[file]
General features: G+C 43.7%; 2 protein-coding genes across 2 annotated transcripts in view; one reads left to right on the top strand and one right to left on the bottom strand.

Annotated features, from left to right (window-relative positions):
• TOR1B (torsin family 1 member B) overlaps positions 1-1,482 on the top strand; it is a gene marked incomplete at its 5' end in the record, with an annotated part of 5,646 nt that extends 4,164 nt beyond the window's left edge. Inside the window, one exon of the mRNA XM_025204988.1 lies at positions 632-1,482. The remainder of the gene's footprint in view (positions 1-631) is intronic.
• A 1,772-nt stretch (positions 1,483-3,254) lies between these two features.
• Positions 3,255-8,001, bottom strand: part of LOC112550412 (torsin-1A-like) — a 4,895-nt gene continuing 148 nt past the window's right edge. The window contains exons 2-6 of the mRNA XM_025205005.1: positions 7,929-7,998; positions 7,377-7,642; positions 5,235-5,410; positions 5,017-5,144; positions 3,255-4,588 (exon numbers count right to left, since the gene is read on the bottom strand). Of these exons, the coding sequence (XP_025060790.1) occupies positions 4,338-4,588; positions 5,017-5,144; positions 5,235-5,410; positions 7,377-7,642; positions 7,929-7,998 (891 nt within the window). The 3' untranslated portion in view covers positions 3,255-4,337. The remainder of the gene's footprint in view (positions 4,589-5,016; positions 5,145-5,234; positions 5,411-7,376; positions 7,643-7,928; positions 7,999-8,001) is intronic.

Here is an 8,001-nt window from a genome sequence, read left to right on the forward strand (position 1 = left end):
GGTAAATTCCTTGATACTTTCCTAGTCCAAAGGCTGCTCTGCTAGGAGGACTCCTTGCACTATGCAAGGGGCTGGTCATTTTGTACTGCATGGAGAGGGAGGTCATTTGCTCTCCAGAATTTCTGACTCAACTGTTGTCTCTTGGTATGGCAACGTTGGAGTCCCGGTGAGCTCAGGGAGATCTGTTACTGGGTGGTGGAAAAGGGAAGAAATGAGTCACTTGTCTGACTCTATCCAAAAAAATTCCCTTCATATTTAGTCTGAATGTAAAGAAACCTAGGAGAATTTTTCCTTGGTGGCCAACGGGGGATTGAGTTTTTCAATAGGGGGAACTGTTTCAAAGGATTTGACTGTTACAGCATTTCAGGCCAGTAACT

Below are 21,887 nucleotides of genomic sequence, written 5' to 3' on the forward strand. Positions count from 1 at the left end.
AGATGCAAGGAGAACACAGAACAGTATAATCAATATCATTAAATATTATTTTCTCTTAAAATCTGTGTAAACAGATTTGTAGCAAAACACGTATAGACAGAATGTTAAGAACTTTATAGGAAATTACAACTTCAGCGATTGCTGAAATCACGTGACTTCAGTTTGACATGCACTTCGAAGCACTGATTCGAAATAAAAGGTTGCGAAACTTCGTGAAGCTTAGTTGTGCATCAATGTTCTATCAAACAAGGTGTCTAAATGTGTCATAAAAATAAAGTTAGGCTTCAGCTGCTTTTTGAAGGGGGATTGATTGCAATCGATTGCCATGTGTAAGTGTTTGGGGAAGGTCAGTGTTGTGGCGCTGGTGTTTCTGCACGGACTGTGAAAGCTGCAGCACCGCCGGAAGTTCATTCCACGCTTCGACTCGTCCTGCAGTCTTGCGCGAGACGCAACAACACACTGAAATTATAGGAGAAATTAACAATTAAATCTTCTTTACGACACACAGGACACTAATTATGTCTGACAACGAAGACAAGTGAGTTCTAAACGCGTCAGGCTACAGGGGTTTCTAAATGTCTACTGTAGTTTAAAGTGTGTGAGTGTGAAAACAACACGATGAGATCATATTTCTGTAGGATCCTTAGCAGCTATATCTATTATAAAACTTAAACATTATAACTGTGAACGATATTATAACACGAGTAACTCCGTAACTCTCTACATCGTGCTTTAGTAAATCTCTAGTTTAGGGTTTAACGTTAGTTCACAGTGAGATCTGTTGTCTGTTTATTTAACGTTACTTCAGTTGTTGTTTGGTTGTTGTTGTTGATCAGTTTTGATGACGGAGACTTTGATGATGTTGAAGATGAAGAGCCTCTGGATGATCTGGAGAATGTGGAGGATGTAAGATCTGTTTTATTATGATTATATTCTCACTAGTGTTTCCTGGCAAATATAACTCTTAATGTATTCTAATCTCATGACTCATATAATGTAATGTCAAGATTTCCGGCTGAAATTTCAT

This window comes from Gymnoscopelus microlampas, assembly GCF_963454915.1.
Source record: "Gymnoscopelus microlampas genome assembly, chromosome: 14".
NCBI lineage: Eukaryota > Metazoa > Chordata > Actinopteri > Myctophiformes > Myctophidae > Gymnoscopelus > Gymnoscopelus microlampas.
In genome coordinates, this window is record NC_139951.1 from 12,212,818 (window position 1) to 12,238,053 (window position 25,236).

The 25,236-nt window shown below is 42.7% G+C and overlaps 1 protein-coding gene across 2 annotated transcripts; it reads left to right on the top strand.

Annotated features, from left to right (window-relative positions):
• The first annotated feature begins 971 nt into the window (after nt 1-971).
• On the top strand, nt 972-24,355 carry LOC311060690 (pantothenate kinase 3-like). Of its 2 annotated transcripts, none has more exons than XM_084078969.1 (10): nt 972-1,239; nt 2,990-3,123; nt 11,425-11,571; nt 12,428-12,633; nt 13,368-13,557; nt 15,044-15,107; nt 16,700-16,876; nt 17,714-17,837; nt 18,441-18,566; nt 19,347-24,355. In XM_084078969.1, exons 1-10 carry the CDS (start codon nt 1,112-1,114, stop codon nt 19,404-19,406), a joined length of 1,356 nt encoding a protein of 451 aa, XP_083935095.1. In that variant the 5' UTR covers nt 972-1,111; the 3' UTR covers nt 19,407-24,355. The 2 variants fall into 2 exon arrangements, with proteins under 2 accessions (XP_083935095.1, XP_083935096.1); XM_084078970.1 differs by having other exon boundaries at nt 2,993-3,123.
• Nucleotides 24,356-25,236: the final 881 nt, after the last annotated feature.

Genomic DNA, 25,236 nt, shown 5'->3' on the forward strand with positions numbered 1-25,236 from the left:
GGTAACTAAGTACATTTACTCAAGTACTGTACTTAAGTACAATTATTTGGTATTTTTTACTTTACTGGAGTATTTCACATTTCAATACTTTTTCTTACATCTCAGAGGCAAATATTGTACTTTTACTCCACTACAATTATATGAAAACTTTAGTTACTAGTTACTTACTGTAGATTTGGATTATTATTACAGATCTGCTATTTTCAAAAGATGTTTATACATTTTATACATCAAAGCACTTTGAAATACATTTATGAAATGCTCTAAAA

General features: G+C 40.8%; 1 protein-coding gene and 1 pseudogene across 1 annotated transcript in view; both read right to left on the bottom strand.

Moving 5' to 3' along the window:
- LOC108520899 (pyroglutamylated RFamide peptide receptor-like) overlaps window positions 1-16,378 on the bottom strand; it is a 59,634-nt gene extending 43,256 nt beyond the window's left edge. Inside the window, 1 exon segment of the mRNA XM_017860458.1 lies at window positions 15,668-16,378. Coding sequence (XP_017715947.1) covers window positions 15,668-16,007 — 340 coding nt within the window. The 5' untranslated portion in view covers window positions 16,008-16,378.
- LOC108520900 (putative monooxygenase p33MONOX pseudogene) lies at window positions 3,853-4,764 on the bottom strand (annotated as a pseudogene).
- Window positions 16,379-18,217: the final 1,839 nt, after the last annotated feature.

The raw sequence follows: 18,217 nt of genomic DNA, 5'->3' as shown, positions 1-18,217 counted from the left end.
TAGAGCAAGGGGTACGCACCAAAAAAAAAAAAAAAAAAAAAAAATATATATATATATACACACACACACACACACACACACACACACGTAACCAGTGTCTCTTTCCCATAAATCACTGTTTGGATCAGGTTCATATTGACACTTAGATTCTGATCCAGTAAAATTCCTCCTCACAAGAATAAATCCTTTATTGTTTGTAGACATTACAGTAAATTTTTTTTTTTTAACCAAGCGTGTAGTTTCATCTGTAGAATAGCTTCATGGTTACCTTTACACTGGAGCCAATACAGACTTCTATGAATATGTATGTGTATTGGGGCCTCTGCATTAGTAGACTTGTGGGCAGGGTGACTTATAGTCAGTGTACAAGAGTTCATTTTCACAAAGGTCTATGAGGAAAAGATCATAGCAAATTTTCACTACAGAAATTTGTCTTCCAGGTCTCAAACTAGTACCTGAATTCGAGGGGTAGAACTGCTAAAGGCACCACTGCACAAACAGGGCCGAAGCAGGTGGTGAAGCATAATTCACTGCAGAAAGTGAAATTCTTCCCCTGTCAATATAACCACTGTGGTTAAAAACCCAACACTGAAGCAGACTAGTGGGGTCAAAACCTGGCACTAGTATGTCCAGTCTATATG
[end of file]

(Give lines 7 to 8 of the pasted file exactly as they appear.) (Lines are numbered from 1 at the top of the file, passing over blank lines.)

GGTAAATTCCTTGATACTTTCCTAGTCCAAAGGCTGCTCTGCTAGGAGGACTCCTTGCACTATGCAAGGGGCTGGTCATTTTGTACTGCATGGAGAGGGAGGTCATTTGCTCTCCAGAATTTCTGACTCAACTGTTGTCTCTTGGTATGGCAACGTTGGAGTCCCGGTGAGCTCAGGGAGATCTGTTACTGGGTGGTGGAAAAGGGAAGAAATGAGTCACTTGTCTGACTCTATCCAAAAAAATTCCCTTCATATTTAGTCTGAATGTAAAGAAACCTAGGAGAATTTTTCCTTGGTGGCCAACGGGGGATTGAGTTTTTCAATAGGGGGAACTGTTTCAAAGGATTTGACTGTTACAGCATTTCAGGCCAGTAACT

Below are 21,887 nucleotides of genomic sequence, written 5' to 3' on the forward strand. Positions count from 1 at the left end.